Back from the Future

Back from the Future

Summer is winding down. It was a wonderful, fun and relaxing summer. Now it is time to kick the sand off my flip-flops and lace up my running shoes for the annual fall marathon. Nope, I have not taken up running. I’m talking metaphorically. This time of year always finds me gathering my energy for a stepped-up pace, as clients, projects and faculty commitments move into high gear. The air seems infused with excitement and challenge. And, despite loving my work, I get anxious.

While journaling recently, I had a big ah-ha moment. I realized that all of my anxiety arises when I project into the future and start worrying about negative scenarios. These are entirely a product of my rather fecund imagination. The scary situations my mind can concoct often center around technology challenges or not being a good enough [fill in the blank…coach, partner, friend, facilitator, mentor…]. Then, the stress and anxiety begins to build. As I reflected on what happens when my mind wanders off, unchaperoned, into the future, I realized there was a pretty easy fix to my problem: Stay in the present.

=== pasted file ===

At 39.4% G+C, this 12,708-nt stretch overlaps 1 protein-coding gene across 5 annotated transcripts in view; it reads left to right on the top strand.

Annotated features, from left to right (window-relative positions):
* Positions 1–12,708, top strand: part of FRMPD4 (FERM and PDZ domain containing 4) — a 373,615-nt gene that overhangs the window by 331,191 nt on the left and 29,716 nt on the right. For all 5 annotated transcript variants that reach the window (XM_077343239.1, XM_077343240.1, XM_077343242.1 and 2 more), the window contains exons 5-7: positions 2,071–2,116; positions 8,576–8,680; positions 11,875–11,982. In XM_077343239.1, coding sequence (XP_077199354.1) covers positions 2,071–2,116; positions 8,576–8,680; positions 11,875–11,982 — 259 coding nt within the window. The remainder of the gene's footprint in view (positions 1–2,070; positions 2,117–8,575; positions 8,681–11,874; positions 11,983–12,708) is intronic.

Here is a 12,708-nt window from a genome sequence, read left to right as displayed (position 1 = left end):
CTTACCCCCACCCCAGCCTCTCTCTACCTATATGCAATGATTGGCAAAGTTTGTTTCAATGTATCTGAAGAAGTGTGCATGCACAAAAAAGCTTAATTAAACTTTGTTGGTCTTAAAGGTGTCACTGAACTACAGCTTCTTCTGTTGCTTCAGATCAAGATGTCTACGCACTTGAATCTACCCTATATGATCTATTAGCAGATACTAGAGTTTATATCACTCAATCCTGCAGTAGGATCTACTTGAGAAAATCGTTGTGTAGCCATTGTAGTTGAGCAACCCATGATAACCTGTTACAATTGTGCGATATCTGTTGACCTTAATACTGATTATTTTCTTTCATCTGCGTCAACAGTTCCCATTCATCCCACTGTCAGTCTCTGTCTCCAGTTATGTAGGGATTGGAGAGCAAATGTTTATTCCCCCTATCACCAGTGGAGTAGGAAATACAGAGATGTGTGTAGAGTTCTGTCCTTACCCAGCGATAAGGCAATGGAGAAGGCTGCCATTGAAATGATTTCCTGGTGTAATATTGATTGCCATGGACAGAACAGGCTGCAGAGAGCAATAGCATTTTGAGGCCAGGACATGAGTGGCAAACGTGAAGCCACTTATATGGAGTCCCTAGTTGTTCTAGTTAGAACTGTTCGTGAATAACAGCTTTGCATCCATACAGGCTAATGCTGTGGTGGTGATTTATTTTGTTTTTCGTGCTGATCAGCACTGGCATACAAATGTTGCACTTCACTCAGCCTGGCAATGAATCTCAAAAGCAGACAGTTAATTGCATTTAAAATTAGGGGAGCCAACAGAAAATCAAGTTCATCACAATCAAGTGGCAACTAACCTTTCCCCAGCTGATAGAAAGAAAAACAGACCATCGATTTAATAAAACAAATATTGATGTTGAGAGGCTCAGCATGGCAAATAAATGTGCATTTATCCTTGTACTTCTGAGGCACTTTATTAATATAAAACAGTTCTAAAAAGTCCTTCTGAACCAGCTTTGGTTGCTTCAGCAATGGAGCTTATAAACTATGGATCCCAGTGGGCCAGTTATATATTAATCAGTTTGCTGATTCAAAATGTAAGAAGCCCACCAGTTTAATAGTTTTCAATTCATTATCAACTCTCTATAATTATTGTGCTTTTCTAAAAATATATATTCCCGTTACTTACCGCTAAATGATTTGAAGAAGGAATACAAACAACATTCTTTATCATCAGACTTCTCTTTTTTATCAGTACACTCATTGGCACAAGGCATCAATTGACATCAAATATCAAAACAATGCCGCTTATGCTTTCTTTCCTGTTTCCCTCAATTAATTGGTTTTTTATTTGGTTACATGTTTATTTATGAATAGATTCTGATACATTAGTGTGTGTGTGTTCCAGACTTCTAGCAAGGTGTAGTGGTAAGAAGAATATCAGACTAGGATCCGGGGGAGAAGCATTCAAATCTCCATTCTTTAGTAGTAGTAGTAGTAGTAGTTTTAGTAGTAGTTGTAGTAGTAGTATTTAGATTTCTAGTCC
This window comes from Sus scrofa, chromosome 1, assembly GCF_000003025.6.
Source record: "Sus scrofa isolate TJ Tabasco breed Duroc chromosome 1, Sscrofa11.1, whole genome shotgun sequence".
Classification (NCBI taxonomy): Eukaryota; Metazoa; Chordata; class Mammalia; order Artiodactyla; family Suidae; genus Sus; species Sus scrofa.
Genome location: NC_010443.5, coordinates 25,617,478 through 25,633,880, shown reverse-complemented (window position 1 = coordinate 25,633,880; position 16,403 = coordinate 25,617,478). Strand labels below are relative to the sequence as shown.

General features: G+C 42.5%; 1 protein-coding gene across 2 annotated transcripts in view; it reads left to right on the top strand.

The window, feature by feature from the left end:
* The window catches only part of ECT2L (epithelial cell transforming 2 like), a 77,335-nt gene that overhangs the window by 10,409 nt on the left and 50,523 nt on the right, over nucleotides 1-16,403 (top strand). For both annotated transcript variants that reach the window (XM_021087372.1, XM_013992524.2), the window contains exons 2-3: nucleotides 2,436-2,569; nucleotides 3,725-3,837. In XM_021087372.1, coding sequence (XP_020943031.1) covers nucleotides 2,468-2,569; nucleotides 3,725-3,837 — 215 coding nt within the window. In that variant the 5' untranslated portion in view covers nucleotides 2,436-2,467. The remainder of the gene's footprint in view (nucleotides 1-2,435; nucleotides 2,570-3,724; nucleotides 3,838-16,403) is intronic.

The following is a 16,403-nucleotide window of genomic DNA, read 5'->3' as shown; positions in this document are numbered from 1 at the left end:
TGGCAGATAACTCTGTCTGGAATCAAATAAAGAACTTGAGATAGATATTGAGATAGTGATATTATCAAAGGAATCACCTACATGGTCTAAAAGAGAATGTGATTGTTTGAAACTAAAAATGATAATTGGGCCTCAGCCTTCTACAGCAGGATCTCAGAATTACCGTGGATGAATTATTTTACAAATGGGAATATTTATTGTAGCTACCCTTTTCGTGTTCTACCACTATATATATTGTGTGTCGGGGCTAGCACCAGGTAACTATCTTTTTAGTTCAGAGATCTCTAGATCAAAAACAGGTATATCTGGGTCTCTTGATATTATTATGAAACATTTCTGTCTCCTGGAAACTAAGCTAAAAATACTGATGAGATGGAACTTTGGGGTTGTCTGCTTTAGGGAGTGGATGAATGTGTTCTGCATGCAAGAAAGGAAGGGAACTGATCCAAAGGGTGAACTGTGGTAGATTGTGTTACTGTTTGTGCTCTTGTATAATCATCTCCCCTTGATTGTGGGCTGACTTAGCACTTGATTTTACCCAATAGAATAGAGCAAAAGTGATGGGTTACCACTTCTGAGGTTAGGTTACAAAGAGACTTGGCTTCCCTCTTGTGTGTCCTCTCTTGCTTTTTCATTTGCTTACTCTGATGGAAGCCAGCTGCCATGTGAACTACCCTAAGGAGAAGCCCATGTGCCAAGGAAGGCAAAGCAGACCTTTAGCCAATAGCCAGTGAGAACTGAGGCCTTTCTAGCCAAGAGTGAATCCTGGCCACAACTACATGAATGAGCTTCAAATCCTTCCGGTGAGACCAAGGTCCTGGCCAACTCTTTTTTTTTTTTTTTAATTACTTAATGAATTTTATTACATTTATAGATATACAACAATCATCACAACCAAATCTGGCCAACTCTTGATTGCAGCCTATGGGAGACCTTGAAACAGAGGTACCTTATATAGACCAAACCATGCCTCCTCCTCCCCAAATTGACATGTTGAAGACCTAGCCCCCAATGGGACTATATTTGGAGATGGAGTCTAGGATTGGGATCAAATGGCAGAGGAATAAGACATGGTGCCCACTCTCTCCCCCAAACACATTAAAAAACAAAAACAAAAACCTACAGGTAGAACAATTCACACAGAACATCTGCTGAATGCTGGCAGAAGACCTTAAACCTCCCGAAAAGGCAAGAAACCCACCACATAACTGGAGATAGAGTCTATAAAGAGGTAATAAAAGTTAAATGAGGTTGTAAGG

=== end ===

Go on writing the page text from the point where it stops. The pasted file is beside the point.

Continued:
When I live in the present moment, I notice what is real and true now. I breathe. My mind clears. My body relaxes. My heart expands. Even in the midst of difficult situations, I feel centered and steady. Then, thinking back over my life and work, I had another realization. It was that I have always been able to meet any challenge and get through it. Yes, with varying degrees of grace. Not without bruises (to my ego, body or heart). Sometimes accompanied by tears (of frustration, sadness or even exhaustion). Now, when I find myself time-traveling to the future, I gently pull myself back to the present. I repeat my new mantra: I am capable, resourceful and resilient.

Of course, there are appropriate times to think into the future. One is when envisioning a desired future state. Another is for legitimate planning for a project or goal. Another is whenanticipating an event that I am looking forward to, even challenged by, in a positive way. I’m sure you can think of other instances where the future is a place you can allow your mind to play in.

What are your ways of gearing up for a productive, busy fall? What have you learned about how to avoid stress and anxiety by being fully present? What is still a challenge for you to live in the now? If I can support you in any way with this exploration, please ask.

Warm regards,
Sharon Keys Seal

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